To deplete opioid settlement money fighting to create a foundation that does not follow the MOU is nothing short of looting. Gov. Mike DeWine and Attorney General Dave Yost should both pledge that no settlement proceeds should be spent fighting the public or the news media trying to compel the foundation to comply with the open meetings law, public records requirements, Ohio law and the MOU. People died for this money. The purpose of the settlement is to save lives, not to finance a quixotic government quest to give county commissioners and township trustees a half billion dollars to fritter away on a subject with which they have no expertise.
Should legislature take over OneOhio?
If OneOhio continues in this disastrous and wasteful direction, the Ohio legislature should take over the money. It has a constitutional right to do so. The money would be better spent push through the Ohio Department of Health (and the state’s 120 local health departments) and the Ohio Department of Mental Health Addiction Services (and the state’s 5 mental health boards). These government agencies, while perhaps not super efficient, have considerable experience and knowledge working on the opioid issue.
County commissioners, township trustees and Ohio’s 1,500 municipalities have almost no experience working in reducing overdose death. These governments will already get 30% of the opioid settlement — and many have no idea how to spend the money. It’s foolishly wasteful to create a new mishmash of a local-state federal bureaucracy, especially when it is made up of governments that have a minimal connect with the opioid problem. This makes as much sense as asking Harm Reduction Ohio, the state’s largest naloxone distributor, to oversee a fund to improve roads and stormwater ditches.
The OneOhio opioid settlement agreement is a good idea undone by disastrous execution. It is as pure an example of a “lack of leadership” as you’ll ever find. The governor’s office, in particular, failed to define the outcome desired (a private foundation) and the ethics by which it would operate (evidence-based, transparent, etc.) Instead, it told 2,000 local governments — counties, villages, cities, townships — to create a local, regional and state structure. The result was not one of the 19 OneOhio regions followed open meetings law when choosing members and creating boards. Instead, county commissioners and township trustees put themselves in control of the $500 million, along with some sheriffs, prosecutors, mental health board directors and a few “interested citizens.”
Not one of Ohio’s 88 counties or 19 regional boards let members of the public apply for positions — or even know that they could apply! It was all done in private, unannounced, as if it was a private club rather than a private foundation or a governmental enterprise.
Racial Bias: OneOhio Recovery Foundation
What was the result of this secretive, insular approach? Racial discrimination is one.
The 29-member OneOhio Recovery Foundation has only one Black member, a recently retired vice mayor of Cincinnati. In the current structure, the spending power resides almost entirely at the regional level. Currently, none of the 19 regional board members are Black.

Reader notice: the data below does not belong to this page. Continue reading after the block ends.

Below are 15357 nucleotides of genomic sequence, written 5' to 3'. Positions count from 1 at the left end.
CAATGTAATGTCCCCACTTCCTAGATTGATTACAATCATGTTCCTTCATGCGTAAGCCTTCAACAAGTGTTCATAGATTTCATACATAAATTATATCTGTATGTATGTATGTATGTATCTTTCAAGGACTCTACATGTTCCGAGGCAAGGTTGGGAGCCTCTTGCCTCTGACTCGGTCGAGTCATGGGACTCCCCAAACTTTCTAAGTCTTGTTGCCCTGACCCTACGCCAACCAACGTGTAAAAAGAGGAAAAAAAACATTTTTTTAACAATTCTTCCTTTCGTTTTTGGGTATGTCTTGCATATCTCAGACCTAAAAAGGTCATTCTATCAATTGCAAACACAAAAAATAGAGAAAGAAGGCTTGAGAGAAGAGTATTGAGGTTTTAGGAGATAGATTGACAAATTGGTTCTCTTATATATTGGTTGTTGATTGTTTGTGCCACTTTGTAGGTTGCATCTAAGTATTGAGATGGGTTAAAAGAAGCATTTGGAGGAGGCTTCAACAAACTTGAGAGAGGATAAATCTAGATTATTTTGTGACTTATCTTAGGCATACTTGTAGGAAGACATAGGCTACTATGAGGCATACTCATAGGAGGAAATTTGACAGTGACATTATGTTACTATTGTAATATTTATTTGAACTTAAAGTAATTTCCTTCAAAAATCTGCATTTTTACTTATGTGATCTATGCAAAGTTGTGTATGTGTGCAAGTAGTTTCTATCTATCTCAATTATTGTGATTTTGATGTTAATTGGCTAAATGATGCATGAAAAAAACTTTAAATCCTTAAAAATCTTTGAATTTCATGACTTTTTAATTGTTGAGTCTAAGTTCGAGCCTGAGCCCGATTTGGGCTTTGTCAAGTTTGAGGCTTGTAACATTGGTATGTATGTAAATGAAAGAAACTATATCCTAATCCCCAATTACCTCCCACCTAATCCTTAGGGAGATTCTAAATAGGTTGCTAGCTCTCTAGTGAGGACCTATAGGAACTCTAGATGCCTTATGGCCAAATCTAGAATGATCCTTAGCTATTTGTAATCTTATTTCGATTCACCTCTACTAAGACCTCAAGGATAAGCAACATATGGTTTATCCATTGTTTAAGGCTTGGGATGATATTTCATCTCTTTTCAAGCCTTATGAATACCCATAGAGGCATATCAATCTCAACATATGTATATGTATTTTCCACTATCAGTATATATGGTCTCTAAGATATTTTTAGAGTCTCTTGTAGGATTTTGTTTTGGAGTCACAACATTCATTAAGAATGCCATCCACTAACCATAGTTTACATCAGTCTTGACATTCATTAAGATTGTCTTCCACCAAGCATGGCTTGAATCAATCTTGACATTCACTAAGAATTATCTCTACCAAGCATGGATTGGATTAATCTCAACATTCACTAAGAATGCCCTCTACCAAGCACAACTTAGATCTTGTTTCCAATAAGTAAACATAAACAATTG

Harm Reduction Ohio has worked to identify more than 100 members of Ohio’s regional boards. Only two of the 112 regional board members we have identified are Black.
This is beyond unacceptable in a state where overdose death rates is 40% higher for Black residents than for White Residents. Last year, Black Ohioans accounted for 14% of our state’s population and 19% of overdose deaths.
Conclusion: Nothing About Us Without Us
When government operates as a private club, who gets excluded? You know the answer: The powerless, the stigmatized, the people who have darker skin and less money and fewer political connections. The impacted population of people who use/d drugs and died for this money — literally, died..for…this…money — and those who love them have been denied a seat at the table. Indeed, we can’t even get in the room.
Harm Reduction Ohio is proud to represent the people who died for this money. We are the people who died for this money. We did not leave the funerals of our friends and colleagues to be stigmatized and treated as trivial inconveniences for elected officials seeking to control a half billion dollars of what Harm Reduction Ohio director Jamie Decker describes accurately as “blood money — money that my friends died for.”
The current foundation, its lawyers and elected officials can continue its unseemly fight to protect a government agency pretending to be a private foundation entitled to operate in secret and exclude the people affected by the overdose crisis. But make no mistake: The OneOhio MOU will be followed. A true private foundation will be created. And we will not just be in the room, confined to siting quietly in the back of the room. We will not just have a seat at the table. We will be all around the table.
This is our foundation. We died for it, People we love died for it. We will not dishonor the memory of 40,000 dead since 2010 or the lives of 4,000 people who had overdoses reversed last year with naloxone shipped by Harm Reduction Ohio’s small staff.
We will be as harsh as truth and as uncompromising as justice. We come in earnest. We will not equivocate. We will not excuse. We will not retreat a single inch, and we will be heard.
— Dennis Cauchon, President, Harm Reduction Ohio
Cauchon, a former national reporter for USA TODAY, founded Harm Reduction Ohio in 2017. The organization, a 501(c)(3) non-profit, is Ohio’s largest Project DAWN program and distributed 32,500 naloxone kits in all 88 Ohio counties in 2021. The kits were used to reverse several thousand overdoses.